Araya BR, Ziegler AA, Grobe CC, Grobe JL, Segar JL. Sodium and Growth in Preterm Infants - a Review. Newborn 2023; 2(2):142–147. DOI: 10.5005/jp-journals-11002-0060.

Abstract: This article is intended to review the relationship between sodium homeostasis and growth, outline reasons why preterm infants may become sodium deficient, and share data from our group and others regarding the potential benefits of dietary sodium supplementation. Background: Despite tremendous effort over the past 20 years to optimize neonatal nutrition, postnatal growth failure in preterm infants remains a significant problem. Compelling associations between in-hospital growth failure and cardiometabolic and neurodevelopmental disorders also indicating a need to identify optimal nutritional needs of preterm infants. Review Results: The impact of sodium deficiency may have on somatic growth is poorly studied and reported upon within the human literature. In contrast, animal studies dating back almost 100 years highlight the nutritional importance of dietary sodium. Sodium homeostasis during early postnatal life is understudied and underappreciated by neonatologists. Conclusion: Insufficient sodium intake during early life is likely a critical yet underappreciated contributor to growth failure. Total body sodium depletion may be an important risk factor driving complications of premature birth. Clinical Significance: Increased awareness of sodium homeostasis in preterm infants may improve outcomes of this population. Sodium intake recommendations are provided based upon interpretation of currently available literature.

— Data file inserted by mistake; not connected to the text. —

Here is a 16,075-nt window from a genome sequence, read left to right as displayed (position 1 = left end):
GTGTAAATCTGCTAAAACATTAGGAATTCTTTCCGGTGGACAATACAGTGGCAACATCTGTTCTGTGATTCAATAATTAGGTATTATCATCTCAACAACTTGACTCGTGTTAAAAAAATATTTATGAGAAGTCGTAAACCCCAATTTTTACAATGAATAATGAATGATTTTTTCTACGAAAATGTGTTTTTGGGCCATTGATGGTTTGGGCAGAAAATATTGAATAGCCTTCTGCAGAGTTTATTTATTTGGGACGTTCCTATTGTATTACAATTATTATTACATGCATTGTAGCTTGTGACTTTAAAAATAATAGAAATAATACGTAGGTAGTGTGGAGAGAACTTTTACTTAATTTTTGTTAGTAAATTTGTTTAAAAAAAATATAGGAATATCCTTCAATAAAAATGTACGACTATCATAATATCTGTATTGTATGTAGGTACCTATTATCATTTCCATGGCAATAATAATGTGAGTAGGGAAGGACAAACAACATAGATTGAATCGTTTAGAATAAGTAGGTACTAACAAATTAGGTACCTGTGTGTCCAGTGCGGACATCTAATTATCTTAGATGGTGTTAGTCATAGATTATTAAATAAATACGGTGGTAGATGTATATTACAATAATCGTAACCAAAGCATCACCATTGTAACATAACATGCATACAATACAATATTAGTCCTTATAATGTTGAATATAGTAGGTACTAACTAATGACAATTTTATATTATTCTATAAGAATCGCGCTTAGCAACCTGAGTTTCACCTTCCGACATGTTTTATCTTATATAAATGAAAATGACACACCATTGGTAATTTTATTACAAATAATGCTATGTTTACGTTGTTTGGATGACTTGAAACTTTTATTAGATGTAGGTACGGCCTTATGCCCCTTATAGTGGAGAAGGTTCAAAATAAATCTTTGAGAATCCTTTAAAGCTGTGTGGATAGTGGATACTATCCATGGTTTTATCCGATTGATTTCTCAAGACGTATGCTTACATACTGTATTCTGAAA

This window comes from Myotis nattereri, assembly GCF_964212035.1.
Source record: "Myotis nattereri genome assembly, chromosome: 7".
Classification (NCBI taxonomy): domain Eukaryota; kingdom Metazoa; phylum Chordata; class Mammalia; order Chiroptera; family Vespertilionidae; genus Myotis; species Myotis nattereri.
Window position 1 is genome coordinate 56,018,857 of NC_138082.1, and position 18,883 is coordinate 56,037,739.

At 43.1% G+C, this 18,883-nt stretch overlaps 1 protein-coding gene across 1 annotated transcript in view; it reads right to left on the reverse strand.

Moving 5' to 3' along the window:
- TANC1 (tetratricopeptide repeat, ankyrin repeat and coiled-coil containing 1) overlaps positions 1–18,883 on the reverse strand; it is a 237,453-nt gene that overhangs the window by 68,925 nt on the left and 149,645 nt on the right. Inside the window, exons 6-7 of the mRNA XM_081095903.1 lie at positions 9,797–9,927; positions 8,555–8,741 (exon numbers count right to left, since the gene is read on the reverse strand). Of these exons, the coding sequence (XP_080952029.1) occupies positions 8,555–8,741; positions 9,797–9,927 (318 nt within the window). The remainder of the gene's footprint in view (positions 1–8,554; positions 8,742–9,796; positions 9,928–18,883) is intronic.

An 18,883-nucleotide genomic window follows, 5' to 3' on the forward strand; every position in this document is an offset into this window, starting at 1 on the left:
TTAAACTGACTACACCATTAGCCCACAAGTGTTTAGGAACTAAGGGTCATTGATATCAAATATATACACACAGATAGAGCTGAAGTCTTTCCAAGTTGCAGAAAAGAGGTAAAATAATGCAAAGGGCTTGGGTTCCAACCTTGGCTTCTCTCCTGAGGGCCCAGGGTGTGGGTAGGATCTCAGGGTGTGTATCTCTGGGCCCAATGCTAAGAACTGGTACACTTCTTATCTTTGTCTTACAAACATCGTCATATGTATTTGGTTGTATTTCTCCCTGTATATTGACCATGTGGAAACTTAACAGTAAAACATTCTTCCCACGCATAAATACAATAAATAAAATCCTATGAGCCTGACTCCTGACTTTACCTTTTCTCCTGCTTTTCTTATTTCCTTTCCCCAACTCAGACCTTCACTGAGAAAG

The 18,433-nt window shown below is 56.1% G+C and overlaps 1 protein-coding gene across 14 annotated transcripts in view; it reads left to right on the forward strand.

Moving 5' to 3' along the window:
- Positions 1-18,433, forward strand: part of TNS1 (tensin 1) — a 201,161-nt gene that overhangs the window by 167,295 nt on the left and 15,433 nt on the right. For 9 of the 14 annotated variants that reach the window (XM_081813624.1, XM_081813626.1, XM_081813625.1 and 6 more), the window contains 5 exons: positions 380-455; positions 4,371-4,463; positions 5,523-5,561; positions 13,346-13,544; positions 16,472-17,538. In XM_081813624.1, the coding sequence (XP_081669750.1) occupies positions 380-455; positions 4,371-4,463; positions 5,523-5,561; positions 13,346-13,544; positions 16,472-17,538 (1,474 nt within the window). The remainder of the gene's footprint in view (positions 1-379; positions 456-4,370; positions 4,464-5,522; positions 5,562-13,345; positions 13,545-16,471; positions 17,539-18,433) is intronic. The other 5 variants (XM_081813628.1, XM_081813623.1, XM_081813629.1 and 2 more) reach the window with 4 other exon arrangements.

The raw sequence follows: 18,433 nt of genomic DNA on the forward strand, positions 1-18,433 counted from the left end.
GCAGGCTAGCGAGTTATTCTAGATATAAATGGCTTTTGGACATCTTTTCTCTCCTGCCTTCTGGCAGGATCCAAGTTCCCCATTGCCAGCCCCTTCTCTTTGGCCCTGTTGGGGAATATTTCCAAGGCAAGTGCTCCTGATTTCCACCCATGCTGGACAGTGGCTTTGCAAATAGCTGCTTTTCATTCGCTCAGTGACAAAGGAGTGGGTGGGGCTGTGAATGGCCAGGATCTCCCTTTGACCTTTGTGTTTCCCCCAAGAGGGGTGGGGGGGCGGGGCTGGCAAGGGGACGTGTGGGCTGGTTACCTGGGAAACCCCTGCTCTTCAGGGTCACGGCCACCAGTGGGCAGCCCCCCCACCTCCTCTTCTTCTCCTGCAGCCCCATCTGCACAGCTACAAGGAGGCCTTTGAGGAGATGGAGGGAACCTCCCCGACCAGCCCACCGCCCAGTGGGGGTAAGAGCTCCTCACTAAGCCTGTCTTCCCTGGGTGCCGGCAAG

Key scientific associations: neonate, newborn, sodium homeostasis, sodium deficient, sodium supplementation, postnatal growth failure, in-hospital growth failure, neonatal cardiometabolic disorders, neonatal neurodevelopmental disorders, somatic growth, sodium balance, breastmilk, sweat production, sodium transport systems, intracellular compartment, extracellular compartment, human milk fortifier, human milk fortifier hydrolyzed protein concentrated liquid, bovine-based fortifier, human-milk-based fortifier, fractional excretion of sodium, urine sodium excretion, urinary Na+/K+ ratio, renal aldosterone sensitivity, renin-angiotensin-system, urine aldosterone excretion, atrial natriuretic peptide, postnatal adaptation, bone growth, nitrogen retention, muscle protein synthesis, nitrogen accretion, fat free dry weight, sodium depletion, intracellular pH, antiporter, mitogens, sodium deficit, ileostomy, cystic fibrosis, renal sodium reabsorption, interleukin-17, T cell activation, neutrophil mobilization.